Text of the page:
Thanks for your tip driver

My husband and I get a kick out of mistranslations, written instructions or explanations into English from another language. Perhaps it’s because we have been on the other side. Language learning can be brutal, and we have both had plenty of embarrassing moments when what we thought we said did not match what we really said. 

A few months ago, we climbed into a bus in Ecuador, sat our weary selves down and saw to the right of the driver a sign that read:

“Thanks for your tip driver.” 

It was a simple message for the benefit of its readers which would have made more sense to the English ear as “Thanks for tipping your driver.”

Inaccurate messages aren’t always cute. They can be downright dangerous.

We live in a Christian context confused about
the import of God’s unadulterated Word. It’s not a new problem.

“Indeed, has God said, ‘You shall not eat from any tree of the garden’?” (Genesis 3:1; NASB), that craftiest of the beasts said to the woman in the garden of Eden.

There is something a little crazy within our minds and hearts willing us to soften the Bibles’ blows, “Did God really say?…,” reword its content and make God’s words say what makes sense to us within our culture and language, even to the point of misrepresentation of truth, or lowering its standards to make us feel better.

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Today I listened while a friend talked about some difficult childhood trauma. She experienced tough stuff I can’t pretend to understand, and her interpretation of God the Father has suffered. It would. The beauty however is, truth doesn’t change with the experience, or because of a path we’ve travelled.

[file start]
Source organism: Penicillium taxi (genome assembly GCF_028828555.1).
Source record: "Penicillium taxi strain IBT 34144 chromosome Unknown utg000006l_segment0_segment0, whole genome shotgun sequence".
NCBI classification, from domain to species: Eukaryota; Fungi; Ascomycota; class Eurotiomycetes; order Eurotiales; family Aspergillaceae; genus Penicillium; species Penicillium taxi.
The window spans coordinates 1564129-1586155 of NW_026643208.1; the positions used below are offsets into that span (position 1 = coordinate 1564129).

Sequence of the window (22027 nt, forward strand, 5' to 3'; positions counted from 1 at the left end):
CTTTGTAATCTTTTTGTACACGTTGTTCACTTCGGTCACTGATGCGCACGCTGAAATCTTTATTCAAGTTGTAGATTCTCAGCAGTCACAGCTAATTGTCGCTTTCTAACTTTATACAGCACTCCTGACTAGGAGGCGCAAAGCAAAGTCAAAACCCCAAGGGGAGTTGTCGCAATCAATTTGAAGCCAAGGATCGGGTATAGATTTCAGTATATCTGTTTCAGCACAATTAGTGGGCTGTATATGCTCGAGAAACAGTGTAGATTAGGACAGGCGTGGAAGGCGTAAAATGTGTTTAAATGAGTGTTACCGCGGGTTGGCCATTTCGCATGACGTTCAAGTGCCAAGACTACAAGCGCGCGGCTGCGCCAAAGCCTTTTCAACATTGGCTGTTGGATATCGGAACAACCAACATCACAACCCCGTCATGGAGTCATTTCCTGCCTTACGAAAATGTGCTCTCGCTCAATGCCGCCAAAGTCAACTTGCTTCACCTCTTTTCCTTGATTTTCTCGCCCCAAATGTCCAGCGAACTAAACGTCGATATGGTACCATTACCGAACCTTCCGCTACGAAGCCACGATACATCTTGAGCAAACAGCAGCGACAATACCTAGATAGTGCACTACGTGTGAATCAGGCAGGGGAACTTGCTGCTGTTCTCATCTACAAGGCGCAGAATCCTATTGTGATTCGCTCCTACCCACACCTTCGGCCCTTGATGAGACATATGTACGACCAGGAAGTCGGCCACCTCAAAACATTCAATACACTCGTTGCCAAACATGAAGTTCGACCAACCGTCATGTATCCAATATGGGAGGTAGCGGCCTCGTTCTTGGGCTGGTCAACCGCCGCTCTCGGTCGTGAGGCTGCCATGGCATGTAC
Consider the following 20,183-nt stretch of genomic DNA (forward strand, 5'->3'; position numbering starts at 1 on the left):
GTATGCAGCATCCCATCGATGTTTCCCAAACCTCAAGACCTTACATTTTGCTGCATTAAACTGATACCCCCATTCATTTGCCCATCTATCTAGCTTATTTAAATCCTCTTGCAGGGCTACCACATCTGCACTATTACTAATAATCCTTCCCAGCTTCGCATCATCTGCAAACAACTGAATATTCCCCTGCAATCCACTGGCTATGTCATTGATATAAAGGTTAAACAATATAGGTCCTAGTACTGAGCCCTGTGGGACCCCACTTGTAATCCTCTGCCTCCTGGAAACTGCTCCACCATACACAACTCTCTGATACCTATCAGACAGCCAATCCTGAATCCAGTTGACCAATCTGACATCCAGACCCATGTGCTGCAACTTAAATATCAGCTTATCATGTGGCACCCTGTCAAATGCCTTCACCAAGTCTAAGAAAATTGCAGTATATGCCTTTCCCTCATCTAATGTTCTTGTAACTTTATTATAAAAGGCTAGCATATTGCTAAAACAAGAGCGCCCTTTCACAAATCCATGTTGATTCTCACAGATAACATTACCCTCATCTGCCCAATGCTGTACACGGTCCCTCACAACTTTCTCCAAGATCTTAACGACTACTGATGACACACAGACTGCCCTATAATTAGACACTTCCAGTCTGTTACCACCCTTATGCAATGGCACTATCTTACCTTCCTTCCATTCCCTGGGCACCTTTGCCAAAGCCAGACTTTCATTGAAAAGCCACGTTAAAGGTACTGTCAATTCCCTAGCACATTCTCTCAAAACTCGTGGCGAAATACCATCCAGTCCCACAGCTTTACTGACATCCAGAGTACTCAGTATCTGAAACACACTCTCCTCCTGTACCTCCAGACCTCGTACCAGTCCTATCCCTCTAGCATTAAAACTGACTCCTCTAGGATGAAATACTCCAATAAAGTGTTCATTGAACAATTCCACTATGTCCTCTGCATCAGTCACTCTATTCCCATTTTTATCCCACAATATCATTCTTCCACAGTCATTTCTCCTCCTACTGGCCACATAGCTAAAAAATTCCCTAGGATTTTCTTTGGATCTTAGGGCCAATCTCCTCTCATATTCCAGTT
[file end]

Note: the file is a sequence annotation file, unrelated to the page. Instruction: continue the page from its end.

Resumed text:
God’s infallible Word is the anchor through which the rest of life makes sense. It’s our base from which to interpret life, not the other way around.

And sometimes because of our experiences we find God’s Word cumbersome, insensitive, and hurtful, as if God’s Word is a mistranslation of what He meant to say. Like Eve. As she contemplated her reality and the fruit in front of her, the serpent’s crafty words seemed to make sense, and God’s not so much. Perhaps, God really meant something different, surely He would not deny something good, she reasoned. “Indeed has God said…?”

Satan is intent on destroying God’s Words, in reforming timeless laws to the whims of society, congruent to personal background and culture.

God spoke. From Genesis 1 to the final chapter of Revelation, God speaks. His Word calls for our commitment of time, intellect and heart. It invites us to its own pages, to dig and digest, to look at context, background and intent. The Bible is inspired, profound and inconceivably perfect for every culture and language. It is always relevant and personal. It never needs reshaping to fit my circumstances. Rather, God’s Word tethers me to a foundation in which to place my circumstances and make sense of life.

I can’t explain tragedies or difficult things that happen, why people suffer unimaginable sorrows, or face the injustices of mankind. But, I can layer into my mind and soul through God’s Word Who God is, What His desires are, and How dearly He loves me. I can persistently pour truth into my heart so that my mind changes perspective, clearing my vision to trust what cannot be seen.

Experience under the microscope of God’s Word proves truth. It is the testing ground that produces greater assurance every one of His Words are right.